“This is a disturbing case and it is certainly to be hoped that its like will not be seen again. As I have said, there needs to be a significant change of culture in this area. As well as the duties of expert witnesses themselves, I emphasise again the responsibilities of legal practitioners. The adverse consequences of calling an expert witness who is unable or unwilling to comply with their duties as such may not necessarily be limited to the exclusion of their evidence, serious as that may be for the party concerned. It may also have adverse consequences in costs. The Superior Courts have a broad jurisdiction to make costs orders against non-parties, if necessary by joining the non-party as a party for that purpose.” (para 38)

This is a further step taken by the court, building upon the decision in Ward v Tower Trade Finance (Ireland) Ltd where the court reviewed the law relating to wasted costs orders and confirmed it can and will make a wasted costs order against the solicitors and counsel instructed and can join them as a party to the proceedings.

The Court of Appeal has previously raised the issue of expert evidence aligning with the cause of their clients, most notably in Byrne -v- Ardenheath Company Ltd & Anor [2017] IECA 293. In Byrne, Irvine J. made the point that a trial judge should consider the expert evidence tendered by the parties and also bring ordinary common sense to bear on their assessment of what should amount to previous care. In the context of these comments, she also noted at paragraph 31:

“It was my experience as a trial judge that the effectiveness of the assistance offered by expert witnesses in almost all disciplines, whether that evidence was in respect of the standard of care proposed or a party’s compliance therewith, was frequently compromised by the fact that, all too often, their opinions all too often appeared to correspond too favourably with the interests of the parties who retained them.”

Therefore, practitioners must always be cognisant of their own duties and responsibilities for the experts that they choose to call. In practical terms, if an expert produces a report that is clearly partisan or strays outside of their expertise, or is unwilling to consider the position that is proffered by the opposing party, there is a risk that the evidence proffered by the expert will be deemed inadmissible — and the solicitor and barrister(s) may face possible orders for costs against them.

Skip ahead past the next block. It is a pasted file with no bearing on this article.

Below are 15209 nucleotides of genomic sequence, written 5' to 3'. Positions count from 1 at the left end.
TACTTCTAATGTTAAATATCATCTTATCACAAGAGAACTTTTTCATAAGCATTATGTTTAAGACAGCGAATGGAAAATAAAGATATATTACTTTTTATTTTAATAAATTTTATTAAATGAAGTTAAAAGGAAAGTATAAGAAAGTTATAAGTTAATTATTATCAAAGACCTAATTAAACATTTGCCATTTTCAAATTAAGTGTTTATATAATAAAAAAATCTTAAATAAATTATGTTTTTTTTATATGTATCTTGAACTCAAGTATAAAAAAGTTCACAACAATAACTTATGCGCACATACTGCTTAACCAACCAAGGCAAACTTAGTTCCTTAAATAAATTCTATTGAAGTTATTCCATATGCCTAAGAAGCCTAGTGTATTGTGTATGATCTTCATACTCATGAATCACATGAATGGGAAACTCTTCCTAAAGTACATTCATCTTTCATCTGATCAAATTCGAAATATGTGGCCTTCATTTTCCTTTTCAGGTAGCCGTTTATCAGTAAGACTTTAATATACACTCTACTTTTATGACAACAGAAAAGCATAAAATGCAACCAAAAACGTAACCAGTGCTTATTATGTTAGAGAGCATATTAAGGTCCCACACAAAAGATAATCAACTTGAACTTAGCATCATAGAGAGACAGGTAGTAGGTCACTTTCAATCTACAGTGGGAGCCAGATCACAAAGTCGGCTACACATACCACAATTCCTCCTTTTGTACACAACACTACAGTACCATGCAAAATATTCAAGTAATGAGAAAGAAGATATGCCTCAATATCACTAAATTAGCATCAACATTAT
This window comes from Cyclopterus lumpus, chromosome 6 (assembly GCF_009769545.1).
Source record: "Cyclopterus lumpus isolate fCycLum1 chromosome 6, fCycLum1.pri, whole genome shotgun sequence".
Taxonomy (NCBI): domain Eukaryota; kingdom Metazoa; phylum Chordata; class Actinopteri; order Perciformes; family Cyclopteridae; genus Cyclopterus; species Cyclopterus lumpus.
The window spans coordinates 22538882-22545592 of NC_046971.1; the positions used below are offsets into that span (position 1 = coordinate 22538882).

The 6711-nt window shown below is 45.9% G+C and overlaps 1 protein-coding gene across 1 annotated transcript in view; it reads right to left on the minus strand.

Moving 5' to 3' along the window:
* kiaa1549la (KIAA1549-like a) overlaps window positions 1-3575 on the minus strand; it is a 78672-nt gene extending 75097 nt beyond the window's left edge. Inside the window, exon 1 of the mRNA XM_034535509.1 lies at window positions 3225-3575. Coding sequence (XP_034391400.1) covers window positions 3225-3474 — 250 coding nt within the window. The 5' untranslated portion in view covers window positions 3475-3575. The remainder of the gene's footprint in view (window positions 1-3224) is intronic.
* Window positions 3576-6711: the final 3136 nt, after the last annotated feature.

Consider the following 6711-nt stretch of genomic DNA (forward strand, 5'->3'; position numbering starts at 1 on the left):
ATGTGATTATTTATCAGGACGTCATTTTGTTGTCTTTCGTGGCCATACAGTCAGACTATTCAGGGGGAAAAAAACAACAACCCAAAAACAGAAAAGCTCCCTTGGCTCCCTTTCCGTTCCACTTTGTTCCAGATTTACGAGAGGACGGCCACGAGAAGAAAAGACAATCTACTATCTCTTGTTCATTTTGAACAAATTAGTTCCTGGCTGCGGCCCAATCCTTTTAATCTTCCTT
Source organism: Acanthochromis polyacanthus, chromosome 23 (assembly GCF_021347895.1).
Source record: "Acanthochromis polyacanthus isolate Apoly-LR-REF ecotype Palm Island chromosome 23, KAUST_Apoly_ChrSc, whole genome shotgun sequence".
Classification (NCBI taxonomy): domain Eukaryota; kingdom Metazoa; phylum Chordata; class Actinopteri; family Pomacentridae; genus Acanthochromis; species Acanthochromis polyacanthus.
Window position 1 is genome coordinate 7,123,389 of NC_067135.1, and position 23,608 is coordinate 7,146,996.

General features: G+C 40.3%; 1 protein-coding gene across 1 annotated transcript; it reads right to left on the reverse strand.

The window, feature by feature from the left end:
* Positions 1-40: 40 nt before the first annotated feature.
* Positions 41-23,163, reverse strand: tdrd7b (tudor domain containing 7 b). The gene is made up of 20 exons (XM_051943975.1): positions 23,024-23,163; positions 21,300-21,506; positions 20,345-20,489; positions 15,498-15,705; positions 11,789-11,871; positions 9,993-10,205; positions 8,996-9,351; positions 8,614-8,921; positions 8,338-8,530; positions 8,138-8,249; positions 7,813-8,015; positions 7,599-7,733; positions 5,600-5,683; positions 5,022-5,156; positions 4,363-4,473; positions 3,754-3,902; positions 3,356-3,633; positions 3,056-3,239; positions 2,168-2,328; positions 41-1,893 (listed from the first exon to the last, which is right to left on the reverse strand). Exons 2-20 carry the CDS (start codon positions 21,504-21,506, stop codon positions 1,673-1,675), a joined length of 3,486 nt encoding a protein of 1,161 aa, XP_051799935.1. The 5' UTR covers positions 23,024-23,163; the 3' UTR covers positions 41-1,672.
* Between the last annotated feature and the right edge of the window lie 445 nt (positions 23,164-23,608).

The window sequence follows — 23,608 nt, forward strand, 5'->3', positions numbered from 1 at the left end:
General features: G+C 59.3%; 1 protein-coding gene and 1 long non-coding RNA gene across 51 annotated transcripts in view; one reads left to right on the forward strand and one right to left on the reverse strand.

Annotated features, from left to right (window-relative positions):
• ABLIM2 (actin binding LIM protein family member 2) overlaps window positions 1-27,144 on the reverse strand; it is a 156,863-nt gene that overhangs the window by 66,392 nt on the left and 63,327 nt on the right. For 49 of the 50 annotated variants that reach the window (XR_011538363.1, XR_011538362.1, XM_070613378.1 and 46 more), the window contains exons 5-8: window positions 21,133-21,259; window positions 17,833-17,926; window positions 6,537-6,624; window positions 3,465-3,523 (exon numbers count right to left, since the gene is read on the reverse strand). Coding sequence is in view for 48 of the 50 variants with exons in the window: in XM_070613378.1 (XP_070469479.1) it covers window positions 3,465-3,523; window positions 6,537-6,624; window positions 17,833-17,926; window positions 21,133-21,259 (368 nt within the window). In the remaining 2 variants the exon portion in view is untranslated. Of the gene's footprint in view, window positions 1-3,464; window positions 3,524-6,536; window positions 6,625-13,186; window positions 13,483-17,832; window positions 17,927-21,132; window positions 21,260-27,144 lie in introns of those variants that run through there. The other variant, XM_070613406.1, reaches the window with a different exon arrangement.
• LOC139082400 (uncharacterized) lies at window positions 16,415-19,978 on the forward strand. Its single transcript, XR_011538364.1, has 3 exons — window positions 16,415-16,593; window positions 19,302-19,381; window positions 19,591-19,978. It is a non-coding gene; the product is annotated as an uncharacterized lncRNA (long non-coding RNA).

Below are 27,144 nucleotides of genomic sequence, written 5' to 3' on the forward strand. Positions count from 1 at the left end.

It is likely that this will be a high threshold and clearly, a difference of opinion between experts — even when the experts are diametrically opposed and their views are trenchantly expressed — will not or should not trigger applications to exclude evidence or adverse costs orders. Instead, it is likely that such applications will only be reserved for cases where the expert has quite clearly failed to remain impartial and has strayed into the territory of an advocate for the cause of their client.

An entrenched expert who is unrelenting in their opinion and unwilling to concede in the teeth of evidence which is contrary to their view should lead to concern for practitioners — as should expert reports which reveal an unwillingness to even consider the other side’s stated position. If facts are in dispute, then the expert should accept that the facts are disputed and consider both parties’ stated position, not just their own.

Furthermore, the expert is not required to resolve conflicts of fact, that is a matter for the judge. The expert’s role is to assist the court and give their objective opinion on the live issues in the case, whether their opinion advances or weakens their client’s case. They cannot cherry pick the strong points and ignore the weak points and must always ensure that they only comment on matters within their expertise.

The case serves as a stark warning to all involved in litigation and it will be very interesting to see how this line of case law develops.